Because this week is predominantly about noteworthy tweets, I'm going to do the references a little differently. Firstly, with a sponsor shout-out:
This is fascinating: an amazing story of technology having a profound effect on someone’s wellbeing. Equally, a technology that’s only possible due to constant monitoring and tracking. https://t.co/3pI0OdfYBz
There are periodic flareups of anti-HTTPS sentiment thanks to a grumpy technologist who doesn't want to upgrade his sites. Read this by @troyhunt for why even static sites need a security and privacy standard that's been around since 1994. https://t.co/zdxeqP1aBa
Hungary! And that's about as much intro as I'm going to do on that because this is going out super later and I'm writing this at the end of a very long day. Only other thing I'll mention is the audio - the Instamic failed to record again so it's now going firmly into the e-waste bin.
Anyway, on a more positive note, enjoy the beautiful sights of the Hungarian parliament before you jump into this week's update:
Allow me to be controversial for a moment: arbitrary password restrictions on banks such as short max lengths and disallowed characters don't matter. Also, allow me to argue with myself for a moment: banks shouldn't have these restrictions in place anyway.
I want to put forward cases for both arguments here because seeing both sides is important. I want to help shed some light on why this practice happens and argue pragmatically both for and against. But firstly, let's just establish what's happening:
People are Upset About Arbitrary Restrictions
This is actually one of those long-in-draft blog posts I finally decided to finish after seeing this tweet earlier on in the week:
My bank tells me that their exactly-5-digit password policy is secure since it has 1.5bn permutations and the account gets blocked after 3 attempts. This just feels wrong but I can’t come up with a strong argument against it. Any thoughts? @troyhunt@SmashinSecurity ?
It feels wrong because 5 digits presents an extremely limited set of different possible combinations the password can be. (There's something a little off with the maths here though - 5 digits would only provide 100k permutations whereas 5 characters would provide more in the order of 1.5B.)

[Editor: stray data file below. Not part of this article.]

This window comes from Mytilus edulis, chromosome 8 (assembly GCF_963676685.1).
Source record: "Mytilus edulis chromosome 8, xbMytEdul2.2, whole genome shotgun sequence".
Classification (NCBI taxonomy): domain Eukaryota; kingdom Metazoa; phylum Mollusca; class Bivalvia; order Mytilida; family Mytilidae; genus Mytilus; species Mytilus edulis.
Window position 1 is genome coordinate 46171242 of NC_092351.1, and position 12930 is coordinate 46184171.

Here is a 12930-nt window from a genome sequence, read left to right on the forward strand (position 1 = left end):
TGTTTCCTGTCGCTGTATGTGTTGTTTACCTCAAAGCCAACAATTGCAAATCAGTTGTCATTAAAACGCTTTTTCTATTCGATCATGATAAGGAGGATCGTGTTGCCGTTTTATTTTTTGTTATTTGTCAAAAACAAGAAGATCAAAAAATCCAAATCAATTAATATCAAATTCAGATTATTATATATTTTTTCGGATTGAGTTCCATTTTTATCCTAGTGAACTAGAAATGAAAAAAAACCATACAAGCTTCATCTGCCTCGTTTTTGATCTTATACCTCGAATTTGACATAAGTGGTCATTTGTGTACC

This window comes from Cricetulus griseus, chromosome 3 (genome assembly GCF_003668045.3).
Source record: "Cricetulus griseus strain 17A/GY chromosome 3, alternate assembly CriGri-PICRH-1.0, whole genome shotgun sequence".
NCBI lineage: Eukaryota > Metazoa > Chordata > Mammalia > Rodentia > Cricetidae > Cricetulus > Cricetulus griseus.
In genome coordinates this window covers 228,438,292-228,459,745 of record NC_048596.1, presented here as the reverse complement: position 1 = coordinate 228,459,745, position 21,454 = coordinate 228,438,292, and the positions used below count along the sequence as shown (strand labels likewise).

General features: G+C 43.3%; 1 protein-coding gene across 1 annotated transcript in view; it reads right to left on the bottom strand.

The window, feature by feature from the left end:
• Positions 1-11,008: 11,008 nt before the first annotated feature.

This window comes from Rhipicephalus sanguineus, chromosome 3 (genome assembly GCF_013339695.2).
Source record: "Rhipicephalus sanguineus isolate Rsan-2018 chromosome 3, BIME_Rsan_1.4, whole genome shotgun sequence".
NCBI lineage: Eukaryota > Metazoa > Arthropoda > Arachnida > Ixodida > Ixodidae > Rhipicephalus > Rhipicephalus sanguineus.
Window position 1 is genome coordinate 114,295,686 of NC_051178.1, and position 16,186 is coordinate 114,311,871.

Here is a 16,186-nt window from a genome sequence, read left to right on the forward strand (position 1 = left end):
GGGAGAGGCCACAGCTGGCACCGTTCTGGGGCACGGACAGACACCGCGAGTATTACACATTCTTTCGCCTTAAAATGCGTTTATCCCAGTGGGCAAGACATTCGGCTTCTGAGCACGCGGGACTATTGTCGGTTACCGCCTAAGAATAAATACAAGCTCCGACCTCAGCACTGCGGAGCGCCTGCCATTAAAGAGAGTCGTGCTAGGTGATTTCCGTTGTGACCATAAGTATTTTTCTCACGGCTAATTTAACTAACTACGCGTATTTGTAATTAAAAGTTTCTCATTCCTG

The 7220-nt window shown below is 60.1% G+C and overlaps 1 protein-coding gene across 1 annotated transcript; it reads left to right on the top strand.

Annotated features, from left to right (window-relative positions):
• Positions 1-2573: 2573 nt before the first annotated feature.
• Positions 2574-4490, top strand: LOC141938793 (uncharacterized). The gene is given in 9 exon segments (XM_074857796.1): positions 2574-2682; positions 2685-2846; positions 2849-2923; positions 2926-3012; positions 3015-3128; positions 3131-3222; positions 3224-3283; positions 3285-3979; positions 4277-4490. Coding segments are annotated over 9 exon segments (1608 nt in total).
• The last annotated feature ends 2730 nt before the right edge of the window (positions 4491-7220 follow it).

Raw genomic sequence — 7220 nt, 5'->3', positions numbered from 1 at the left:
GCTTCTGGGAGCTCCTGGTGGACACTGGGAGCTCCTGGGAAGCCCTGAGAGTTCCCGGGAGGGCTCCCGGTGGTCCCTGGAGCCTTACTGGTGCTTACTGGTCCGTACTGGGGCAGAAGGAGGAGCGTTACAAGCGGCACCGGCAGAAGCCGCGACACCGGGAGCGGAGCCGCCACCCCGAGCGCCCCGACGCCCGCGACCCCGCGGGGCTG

That said, Westpac down in Australia certainly appears to be 6 characters:
Finally thought @Westpac had upped their password game, moving from the long pointless on-screen keyboard (OSK) with a character count limit, to 'normal' password entry. But nope... 6 characters... MAX... for my *online banking*. @troyhuntpic.twitter.com/9FMSdvVRiL
@TSB Please remove the 15 character maximum password length restriction and allow any characters without having to include any specific ones. This is also the advice of the @NCSChttps://t.co/WTmWEldLBO
So on the surface of it, the whole thing looks like a bit of a mess. But it's not necessarily that bad, and here's why:
Password Limits on Banks Don't Matter
That very first tweet touched on the first reason why it doesn't matter: banks aggressively lock out accounts being brute forced. They have to because there's money at stake and once you have a financial motivator, the value of an account takeover goes up and consequently, so does the incentive to have a red hot go at it. Yes, a 5-digit PIN only gives you 100k attempts, but you're only allowed two mistakes. Arguably you could whittle that 100k "possibilities" down to a much smaller number of "likely" passwords either by recognising common patterns or finding previously used passwords by the intended victim, but as an attacker you're going to get very few bites at that cherry:
Good morning, Keep in mind with ING a 4 digit access code is the maximum we offer. However, after 3 attempts of entering an Access Code your account will be blocked. ^Alissa